Data Breach Study Finds Rise in Targeted Attacks

More electronic records were breached in 2008 than the previous four years combined, fueled by a targeting of the financial services industry and a strong involvement of organized crime, according to the “2009 Verizon Business Data Breach Investigations Report” (DBIR) released today.

This second annual study – based on data analyzed from Verizon Business’ actual caseload comprising 285 million compromised records from 90 confirmed breaches – revealed that corporations fell victim to some of the largest cybercrimes ever during 2008. The financial sector accounted for 93 percent of all such records compromised last year, and a staggering 90 percent of these records involved groups identified by law enforcement as engaged in organized crime.

Verizon Business investigative experts found, as they did in the company’s first report covering 230 million compromised records from 2004 to 2007, that nearly nine out of 10 breaches were considered avoidable if security basics had been followed. Most of the breaches investigated did not require difficult or expensive preventive controls. The 2009 report concluded that mistakes and oversight failures hindered security efforts more than a lack of resources at the time of the breach.

Similar to the first study’s findings, the latest study found that highly sophisticated attacks account for only 17 percent of breaches. However, these relatively few cases accounted for 95 percent of the total records breached – proving that motivated hackers know where and what to target.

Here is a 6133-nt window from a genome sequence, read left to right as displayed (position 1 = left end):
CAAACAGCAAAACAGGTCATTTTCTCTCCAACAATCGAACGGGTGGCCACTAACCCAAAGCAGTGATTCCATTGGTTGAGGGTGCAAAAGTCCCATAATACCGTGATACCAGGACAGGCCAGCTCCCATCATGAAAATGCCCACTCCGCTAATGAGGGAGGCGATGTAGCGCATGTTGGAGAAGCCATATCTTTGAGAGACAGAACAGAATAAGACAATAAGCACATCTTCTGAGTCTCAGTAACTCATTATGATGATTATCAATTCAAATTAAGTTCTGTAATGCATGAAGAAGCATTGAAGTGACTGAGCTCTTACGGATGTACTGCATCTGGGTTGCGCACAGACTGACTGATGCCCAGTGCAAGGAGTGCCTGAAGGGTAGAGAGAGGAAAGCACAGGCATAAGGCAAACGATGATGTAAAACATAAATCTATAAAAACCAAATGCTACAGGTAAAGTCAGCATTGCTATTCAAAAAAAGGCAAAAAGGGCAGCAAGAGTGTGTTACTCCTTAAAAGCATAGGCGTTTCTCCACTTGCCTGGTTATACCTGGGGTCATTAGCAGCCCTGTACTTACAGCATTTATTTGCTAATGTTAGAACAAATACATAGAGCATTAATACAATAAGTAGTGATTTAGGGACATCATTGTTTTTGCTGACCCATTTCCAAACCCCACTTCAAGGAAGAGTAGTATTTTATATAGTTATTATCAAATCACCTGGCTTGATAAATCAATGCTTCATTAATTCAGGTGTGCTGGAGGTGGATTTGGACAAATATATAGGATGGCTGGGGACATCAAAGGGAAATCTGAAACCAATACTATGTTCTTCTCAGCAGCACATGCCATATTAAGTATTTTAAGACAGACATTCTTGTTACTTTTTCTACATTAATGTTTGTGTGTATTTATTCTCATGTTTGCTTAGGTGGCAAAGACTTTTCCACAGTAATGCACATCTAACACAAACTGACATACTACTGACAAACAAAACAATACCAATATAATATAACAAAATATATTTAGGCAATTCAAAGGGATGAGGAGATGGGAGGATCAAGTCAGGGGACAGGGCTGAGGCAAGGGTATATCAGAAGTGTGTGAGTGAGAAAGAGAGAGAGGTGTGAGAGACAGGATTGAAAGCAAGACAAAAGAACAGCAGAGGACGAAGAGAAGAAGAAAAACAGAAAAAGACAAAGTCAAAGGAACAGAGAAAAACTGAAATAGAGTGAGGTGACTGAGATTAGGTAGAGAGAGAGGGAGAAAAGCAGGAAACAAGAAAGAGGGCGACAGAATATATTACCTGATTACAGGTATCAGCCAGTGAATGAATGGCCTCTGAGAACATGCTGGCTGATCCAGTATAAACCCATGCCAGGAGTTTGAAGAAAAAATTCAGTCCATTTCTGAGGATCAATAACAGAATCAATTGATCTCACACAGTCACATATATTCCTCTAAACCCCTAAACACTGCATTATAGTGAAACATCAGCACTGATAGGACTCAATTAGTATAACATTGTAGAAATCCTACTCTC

This year’s key findings both support last year’s conclusions and provide new insights. These include:

  • Most data breaches investigated were caused by external sources. Seventy-four percent of breaches resulted from external sources, while 32 percent were linked to business partners. Only 20 percent were caused by insiders, a finding that may be contrary to certain widely held beliefs.
  • Most breaches resulted from a combination of events rather than a single action. Sixty-four percent of breaches were attributed to hackers who used a combination of methods. In most successful breaches, the attacker exploited some mistake committed by the victim, hacked into the network, and installed malware on a system to collect data.
  • In 69 percent of cases, the breach was discovered by third parties. The ability to detect a data breach when it occurs remains a huge stumbling block for most organizations. Whether the deficiency lies in technology or process, the result is the same. During the last five years, relatively few victims have discovered their own breaches.
  • Nearly all records compromised in 2008 were from online assets. Despite widespread concern over desktops, mobile devices, portable media and the like, 99 percent of all breached records were compromised from servers and applications.
  • Roughly 20 percent of 2008 cases involved more than one breach. Multiple distinct entities or locations were individually compromised as part of a single case, and remarkably, half of the breaches consisted of interrelated incidents often caused by the same individuals.
  • Being PCI-compliant is critically important. A staggering 81 percent of affected organizations subject to the Payment Card Industry Data Security Standard (PCI-DSS) had been found non-compliant prior to being breached.

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